Is a "Land Trust" for Working Waterfronts really t

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LMD
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Is a "Land Trust" for Working Waterfronts really t

The benefit of a land trust is the tax savings and the eligibility for grants.

LMD
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Last seen: 2 years 4 months ago
Joined: 02/24/2003 - 1:01am
Is a "Land Trust" for Working Waterfronts really t

[i]~I recently saw a news report on working waterfronts being preserved through involvement with land trusts.
I'm curious what other's think of this idea.
Is it a good idea to involve other organizations like this to preserve "a way of life"?
Should the fisherment take it upon themselves to purchase the land without the aid from outside groups?
My first reaction when I heard the report was "Wouldn't it make more sense for a group of fishermen to band together and purchase the dock themselves? Especially if so many were to be affected by the sale of such property."
In the article cited below (dated Feb 2004), the 700K purchase price was said to be "beyond the means" of the two lobstermen. Are they the only two who use the waterfront and were concerned about losing it's use?
Just curious. I know nothing about this other than what I've read and heard... [/i]Working Waterfronts: The Land Trust Solution
by ROB SNYDER
[url=http://www.workingwaterfront.com/article.asp?storyID=20040230]http://www...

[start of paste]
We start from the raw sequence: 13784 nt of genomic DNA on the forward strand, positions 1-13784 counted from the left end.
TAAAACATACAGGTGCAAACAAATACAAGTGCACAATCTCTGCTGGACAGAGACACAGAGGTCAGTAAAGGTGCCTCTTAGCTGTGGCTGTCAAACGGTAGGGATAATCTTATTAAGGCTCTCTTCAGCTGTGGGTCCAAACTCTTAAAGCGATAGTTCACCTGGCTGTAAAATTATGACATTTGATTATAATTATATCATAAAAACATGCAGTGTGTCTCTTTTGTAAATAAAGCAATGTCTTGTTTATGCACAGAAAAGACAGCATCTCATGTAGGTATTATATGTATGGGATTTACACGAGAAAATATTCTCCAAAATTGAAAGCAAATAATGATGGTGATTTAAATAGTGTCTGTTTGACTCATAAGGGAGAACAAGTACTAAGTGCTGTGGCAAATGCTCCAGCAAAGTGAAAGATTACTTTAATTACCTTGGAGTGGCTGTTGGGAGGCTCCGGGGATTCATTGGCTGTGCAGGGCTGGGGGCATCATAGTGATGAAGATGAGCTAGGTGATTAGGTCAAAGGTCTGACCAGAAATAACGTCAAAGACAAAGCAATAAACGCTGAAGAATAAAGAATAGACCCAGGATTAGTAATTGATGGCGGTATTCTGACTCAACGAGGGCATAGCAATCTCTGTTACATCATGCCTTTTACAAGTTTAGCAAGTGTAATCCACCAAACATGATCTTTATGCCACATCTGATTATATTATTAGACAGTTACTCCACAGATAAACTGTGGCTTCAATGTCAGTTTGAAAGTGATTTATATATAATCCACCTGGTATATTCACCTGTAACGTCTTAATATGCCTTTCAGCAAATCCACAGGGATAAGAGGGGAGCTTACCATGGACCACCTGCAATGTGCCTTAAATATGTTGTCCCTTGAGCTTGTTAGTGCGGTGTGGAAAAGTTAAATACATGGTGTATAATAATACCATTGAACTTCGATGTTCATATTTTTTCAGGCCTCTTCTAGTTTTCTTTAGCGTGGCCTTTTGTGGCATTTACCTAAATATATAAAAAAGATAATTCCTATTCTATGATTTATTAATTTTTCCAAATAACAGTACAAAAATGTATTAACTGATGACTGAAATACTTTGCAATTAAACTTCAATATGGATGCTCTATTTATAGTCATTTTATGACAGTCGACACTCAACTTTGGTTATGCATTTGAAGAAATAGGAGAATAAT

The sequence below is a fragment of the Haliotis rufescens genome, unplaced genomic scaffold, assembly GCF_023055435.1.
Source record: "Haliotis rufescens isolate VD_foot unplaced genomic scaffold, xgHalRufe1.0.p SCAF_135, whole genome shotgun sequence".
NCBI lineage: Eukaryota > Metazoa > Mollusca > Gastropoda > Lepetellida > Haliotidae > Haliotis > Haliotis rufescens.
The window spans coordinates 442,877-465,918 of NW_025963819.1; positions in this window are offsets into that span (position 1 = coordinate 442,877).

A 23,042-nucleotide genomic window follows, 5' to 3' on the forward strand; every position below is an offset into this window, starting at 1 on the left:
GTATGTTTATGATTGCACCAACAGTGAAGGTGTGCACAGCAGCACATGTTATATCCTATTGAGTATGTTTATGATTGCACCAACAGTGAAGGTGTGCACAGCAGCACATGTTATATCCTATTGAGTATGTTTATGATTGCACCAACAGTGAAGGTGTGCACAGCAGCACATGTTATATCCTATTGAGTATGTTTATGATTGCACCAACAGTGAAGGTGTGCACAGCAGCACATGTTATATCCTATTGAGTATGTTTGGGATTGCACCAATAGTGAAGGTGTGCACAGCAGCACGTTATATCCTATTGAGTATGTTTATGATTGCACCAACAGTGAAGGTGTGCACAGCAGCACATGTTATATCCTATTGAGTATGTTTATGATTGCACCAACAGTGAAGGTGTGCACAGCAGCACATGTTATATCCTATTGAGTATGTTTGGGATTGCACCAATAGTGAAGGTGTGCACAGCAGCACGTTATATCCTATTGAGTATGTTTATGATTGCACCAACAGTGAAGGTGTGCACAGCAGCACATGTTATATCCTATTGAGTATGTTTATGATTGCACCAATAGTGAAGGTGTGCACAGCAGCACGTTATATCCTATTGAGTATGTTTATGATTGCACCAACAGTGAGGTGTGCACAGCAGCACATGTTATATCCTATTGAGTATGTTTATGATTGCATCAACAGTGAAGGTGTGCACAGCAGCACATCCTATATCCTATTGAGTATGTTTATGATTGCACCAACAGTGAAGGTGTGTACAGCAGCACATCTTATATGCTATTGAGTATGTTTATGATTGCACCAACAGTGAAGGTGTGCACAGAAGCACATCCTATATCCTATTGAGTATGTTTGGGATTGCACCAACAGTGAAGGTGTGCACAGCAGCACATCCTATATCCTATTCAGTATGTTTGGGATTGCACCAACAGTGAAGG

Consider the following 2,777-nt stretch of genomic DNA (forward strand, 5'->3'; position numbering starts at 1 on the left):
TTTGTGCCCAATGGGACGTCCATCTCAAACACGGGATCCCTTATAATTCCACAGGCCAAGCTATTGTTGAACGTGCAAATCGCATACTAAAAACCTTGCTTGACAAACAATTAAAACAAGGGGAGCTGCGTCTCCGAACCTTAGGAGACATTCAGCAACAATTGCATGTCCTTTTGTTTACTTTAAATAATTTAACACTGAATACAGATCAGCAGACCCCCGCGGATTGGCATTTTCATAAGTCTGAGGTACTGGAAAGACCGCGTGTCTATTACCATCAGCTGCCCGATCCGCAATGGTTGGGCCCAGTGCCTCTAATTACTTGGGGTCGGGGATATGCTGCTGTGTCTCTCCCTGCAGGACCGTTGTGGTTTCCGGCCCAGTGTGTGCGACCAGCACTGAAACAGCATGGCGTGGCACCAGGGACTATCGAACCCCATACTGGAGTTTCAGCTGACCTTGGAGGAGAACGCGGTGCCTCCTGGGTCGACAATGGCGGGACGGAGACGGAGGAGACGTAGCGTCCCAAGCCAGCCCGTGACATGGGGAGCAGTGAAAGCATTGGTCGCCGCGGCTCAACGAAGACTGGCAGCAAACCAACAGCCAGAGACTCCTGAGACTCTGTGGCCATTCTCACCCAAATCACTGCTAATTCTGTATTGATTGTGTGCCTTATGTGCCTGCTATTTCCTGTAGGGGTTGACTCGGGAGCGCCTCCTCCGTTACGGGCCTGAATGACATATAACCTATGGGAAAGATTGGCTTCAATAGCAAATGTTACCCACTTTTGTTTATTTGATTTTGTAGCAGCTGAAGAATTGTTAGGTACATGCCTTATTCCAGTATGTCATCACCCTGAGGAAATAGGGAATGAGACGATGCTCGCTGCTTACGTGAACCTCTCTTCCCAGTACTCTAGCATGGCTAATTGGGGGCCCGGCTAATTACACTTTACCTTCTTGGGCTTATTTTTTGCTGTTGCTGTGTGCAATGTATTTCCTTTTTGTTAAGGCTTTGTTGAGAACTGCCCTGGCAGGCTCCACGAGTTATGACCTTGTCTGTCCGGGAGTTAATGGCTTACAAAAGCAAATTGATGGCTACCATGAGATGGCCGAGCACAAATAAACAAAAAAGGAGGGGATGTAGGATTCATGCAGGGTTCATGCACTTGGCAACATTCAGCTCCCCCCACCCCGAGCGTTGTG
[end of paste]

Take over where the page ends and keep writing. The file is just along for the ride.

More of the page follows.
"Jeff Donnell and Mark Sewall, two lobstermen whose families have been fishing from York Harbor for generations, recently purchased a dock near historic Sewall's Bridge on the York River. Much can be learned from this experience that could benefit other communities struggling with preserving access to the sea.The purchase of York Working Waterfront is widely regarded as having produced a breakthrough method for preserving fishermen's access to the sea. In fact, this case actually added to the collective length of Maine's working waterfront, transferring land from residential to water-dependent use. The fishermen were ecstatic at the property closing party; they will not have to worry about access again. York River Land Trust bought the development rights, CEI helped the fishermen fund the venture, the lawyers negotiated the terms of the deal, and the community rallied its support. The components: a local land trust, charismatic individuals, an urgent community, an intrigued seller, and support from the state. ...The price, over $700,000, was beyond the means of the fishermen. For the following months "every time a Porsche drove out on the dock we would get on the phone to one another in hopes that the property would not sell," recalls Donnelly. Luckily the seller was intrigued with the proposition and gave the fishermen time to gather their resources. A year back, one of the last fishing piers in York was sold and then converted to a residence complete with potted trees and a white picket fence. This was not the working waterfront envisioned by the York community, and residents began to organize. The York River Land Trust was able to engage the project because it felt that the dock was part of the historic and scenic beauty of the York River, and as part of the viewshed, it fell within the land trust's mission to attempt to protect the piece of land from unwanted development. It bought the development rights to the property..."

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